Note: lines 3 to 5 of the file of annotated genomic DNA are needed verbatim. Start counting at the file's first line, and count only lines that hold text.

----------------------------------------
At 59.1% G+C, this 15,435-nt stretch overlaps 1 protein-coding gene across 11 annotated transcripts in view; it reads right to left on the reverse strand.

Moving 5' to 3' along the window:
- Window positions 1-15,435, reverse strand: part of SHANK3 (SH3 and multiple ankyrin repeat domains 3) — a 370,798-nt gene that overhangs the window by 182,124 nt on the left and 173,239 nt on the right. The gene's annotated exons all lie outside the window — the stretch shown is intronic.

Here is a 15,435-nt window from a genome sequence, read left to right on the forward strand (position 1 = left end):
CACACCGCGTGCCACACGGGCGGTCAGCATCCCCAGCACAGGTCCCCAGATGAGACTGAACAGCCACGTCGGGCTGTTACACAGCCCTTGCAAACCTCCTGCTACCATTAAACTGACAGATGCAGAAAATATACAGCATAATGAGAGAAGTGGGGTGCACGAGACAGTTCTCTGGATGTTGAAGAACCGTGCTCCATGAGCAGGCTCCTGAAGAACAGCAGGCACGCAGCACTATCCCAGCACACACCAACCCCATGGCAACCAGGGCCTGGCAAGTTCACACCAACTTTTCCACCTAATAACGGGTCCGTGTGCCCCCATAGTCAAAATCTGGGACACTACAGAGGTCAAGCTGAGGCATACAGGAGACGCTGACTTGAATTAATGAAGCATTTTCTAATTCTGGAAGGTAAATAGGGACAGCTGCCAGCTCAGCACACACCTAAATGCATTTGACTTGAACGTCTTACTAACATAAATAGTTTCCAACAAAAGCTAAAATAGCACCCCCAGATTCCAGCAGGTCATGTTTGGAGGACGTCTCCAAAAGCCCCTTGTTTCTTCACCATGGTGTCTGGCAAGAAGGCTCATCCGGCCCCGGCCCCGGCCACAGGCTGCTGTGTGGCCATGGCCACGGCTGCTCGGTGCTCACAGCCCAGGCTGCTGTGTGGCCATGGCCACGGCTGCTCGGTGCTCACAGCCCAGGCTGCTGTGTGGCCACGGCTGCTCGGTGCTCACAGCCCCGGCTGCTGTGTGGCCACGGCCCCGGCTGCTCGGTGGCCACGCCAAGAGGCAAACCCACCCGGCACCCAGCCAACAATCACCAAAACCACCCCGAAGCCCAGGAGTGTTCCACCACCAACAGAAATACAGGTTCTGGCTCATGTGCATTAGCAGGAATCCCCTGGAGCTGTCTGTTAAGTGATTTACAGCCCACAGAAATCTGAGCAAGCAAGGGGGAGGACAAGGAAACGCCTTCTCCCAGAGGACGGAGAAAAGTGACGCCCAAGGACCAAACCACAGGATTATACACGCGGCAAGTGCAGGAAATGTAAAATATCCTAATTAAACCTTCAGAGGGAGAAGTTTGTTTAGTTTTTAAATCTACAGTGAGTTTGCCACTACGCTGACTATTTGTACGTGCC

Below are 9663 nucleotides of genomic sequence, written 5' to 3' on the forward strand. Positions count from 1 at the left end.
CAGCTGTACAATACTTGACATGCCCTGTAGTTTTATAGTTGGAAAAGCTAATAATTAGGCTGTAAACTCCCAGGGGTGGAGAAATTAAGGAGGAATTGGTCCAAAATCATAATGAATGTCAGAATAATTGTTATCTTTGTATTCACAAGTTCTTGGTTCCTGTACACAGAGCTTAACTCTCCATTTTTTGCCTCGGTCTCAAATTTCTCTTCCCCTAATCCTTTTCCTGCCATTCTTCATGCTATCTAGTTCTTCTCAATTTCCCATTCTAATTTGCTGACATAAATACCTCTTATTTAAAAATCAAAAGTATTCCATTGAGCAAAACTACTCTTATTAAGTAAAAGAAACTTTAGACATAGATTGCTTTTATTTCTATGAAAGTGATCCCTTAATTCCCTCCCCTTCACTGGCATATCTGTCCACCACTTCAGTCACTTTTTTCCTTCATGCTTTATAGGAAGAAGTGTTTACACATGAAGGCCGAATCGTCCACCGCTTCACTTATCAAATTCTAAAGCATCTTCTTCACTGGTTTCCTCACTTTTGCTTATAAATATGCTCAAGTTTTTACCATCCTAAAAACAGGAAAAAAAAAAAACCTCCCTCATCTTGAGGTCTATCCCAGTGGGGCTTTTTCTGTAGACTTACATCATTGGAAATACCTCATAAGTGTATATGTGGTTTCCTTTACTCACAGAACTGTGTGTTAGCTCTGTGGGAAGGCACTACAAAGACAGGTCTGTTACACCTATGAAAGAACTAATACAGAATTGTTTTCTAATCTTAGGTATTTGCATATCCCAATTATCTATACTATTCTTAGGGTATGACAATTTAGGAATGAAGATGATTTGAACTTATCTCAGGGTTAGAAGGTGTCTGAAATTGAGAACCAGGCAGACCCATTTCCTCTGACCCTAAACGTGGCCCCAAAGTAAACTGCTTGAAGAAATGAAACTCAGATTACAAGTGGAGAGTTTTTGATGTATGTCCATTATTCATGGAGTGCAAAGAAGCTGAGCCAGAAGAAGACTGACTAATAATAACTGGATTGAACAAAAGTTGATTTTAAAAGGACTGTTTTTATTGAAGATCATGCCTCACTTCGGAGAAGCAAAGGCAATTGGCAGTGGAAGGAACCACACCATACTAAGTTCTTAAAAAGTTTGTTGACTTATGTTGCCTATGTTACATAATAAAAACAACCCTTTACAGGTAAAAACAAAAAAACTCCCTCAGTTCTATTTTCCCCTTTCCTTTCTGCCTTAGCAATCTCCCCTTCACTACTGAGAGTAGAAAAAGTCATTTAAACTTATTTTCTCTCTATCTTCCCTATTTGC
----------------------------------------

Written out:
- Window positions 1-15,435, reverse strand: part of SHANK3 (SH3 and multiple ankyrin repeat domains 3) — a 370,798-nt gene that overhangs the window by 182,124 nt on the left and 173,239 nt on the right. The gene's annotated exons all lie outside the window — the stretch shown is intronic.

Here is a 15,435-nt window from a genome sequence, read left to right on the forward strand (position 1 = left end):
CACACCGCGTGCCACACGGGCGGTCAGCATCCCCAGCACAGGTCCCCAGATGAGACTGAACAGCCACGTCGGGCTGTTACACAGCCCTTGCAAACCTCCTGCTACCATTAAACTGACAGATGCAGAAAATATACAGCATAATGAGAGAAGTGGGGTGCACGAGACAGTTCTCTGGATGTTGAAGAACCGTGCTCCATGAGCAGGCTCCTGAAGAACAGCAGGCACGCAGCACTATCCCAGCACACACCAACCCCATGGCAACCAGGGCCTGGCAAGTTCACACCAACTTTTCCACCTAATAACGGGTCCGTGTGCCCCCATAGTCAAAATCTGGGACACTACAGAGGTCAAGCTGAGGCATACAGGAGACGCTGACTTGAATTAATGAAGCATTTTCTAATTCTGGAAGGTAAATAGGGACAGCTGCCAGCTCAGCACACACCTAAATGCATTTGACTTGAACGTCTTACTAACATAAATAGTTTCCAACAAAAGCTAAAATAGCACCCCCAGATTCCAGCAGGTCATGTTTGGAGGACGTCTCCAAAAGCCCCTTGTTTCTTCACCATGGTGTCTGGCAAGAAGGCTCATCCGGCCCCGGCCCCGGCCACAGGCTGCTGTGTGGCCATGGCCACGGCTGCTCGGTGCTCACAGCCCAGGCTGCTGTGTGGCCATGGCCACGGCTGCTCGGTGCTCACAGCCCAGGCTGCTGTGTGGCCACGGCTGCTCGGTGCTCACAGCCCCGGCTGCTGTGTGGCCACGGCCCCGGCTGCTCGGTGGCCACGCCAAGAGGCAAACCCACCCGGCACCCAGCCAACAATCACCAAAACCACCCCGAAGCCCAGGAGTGTTCCACCACCAACAGAAATACAGGTTCTGGCTCATGTGCATTAGCAGGAATCCCCTGGAGCTGTCTGTTAAGTGATTTACAGCCCACAGAAATCTGAGCAAGCAAGGGGGAGGACAAGGAAACGCCTTCTCCCAGAGGACGGAGAAAAGTGACGCCCAAGGACCAAACCACAGGATTATACACGCGGCAAGTGCAGGAAATGTAAAATATCCTAATTAAACCTTCAGAGGGAGAAGTTTGTTTAGTTTTTAAATCTACAGTGAGTTTGCCACTACGCTGACTATTTGTACGTGCC